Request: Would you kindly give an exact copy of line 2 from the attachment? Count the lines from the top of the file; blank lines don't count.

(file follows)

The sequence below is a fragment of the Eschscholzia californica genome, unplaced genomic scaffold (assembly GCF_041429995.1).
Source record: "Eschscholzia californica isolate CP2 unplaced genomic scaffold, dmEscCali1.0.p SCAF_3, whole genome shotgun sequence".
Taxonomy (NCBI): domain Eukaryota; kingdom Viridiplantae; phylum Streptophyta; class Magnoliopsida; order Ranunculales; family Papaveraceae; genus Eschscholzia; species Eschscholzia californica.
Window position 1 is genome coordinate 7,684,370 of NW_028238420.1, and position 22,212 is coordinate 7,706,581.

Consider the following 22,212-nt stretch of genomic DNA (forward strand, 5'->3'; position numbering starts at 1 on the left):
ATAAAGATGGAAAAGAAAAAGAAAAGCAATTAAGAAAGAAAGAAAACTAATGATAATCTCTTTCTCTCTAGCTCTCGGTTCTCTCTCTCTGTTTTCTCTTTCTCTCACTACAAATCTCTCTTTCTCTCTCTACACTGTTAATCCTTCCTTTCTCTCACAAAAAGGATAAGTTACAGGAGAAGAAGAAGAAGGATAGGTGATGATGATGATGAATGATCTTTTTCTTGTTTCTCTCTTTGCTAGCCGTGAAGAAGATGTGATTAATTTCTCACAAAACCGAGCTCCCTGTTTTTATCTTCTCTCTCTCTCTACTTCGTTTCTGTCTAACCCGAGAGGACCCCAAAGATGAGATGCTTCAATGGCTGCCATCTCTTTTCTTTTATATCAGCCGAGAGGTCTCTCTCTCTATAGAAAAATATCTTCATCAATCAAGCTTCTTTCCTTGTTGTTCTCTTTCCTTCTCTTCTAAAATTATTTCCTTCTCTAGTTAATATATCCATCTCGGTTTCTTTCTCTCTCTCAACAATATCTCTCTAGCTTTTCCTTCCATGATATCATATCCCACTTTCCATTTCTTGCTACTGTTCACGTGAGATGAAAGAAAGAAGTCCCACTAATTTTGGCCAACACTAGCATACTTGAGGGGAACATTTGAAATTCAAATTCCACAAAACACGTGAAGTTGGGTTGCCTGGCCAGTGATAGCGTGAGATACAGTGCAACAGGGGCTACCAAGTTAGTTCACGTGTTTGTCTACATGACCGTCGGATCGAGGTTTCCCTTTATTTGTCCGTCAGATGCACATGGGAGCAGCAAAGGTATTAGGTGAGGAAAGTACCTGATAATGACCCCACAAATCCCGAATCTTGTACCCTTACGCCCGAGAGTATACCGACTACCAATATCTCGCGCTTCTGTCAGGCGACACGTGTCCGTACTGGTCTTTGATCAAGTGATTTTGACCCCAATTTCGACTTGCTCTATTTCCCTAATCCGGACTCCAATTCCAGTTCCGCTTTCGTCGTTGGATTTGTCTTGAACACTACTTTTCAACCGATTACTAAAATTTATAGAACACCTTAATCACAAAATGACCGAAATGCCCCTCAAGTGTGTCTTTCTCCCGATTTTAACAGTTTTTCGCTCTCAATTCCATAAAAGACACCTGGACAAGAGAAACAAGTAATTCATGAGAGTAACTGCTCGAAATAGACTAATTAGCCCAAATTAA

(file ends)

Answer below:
Source record: "Eschscholzia californica isolate CP2 unplaced genomic scaffold, dmEscCali1.0.p SCAF_3, whole genome shotgun sequence".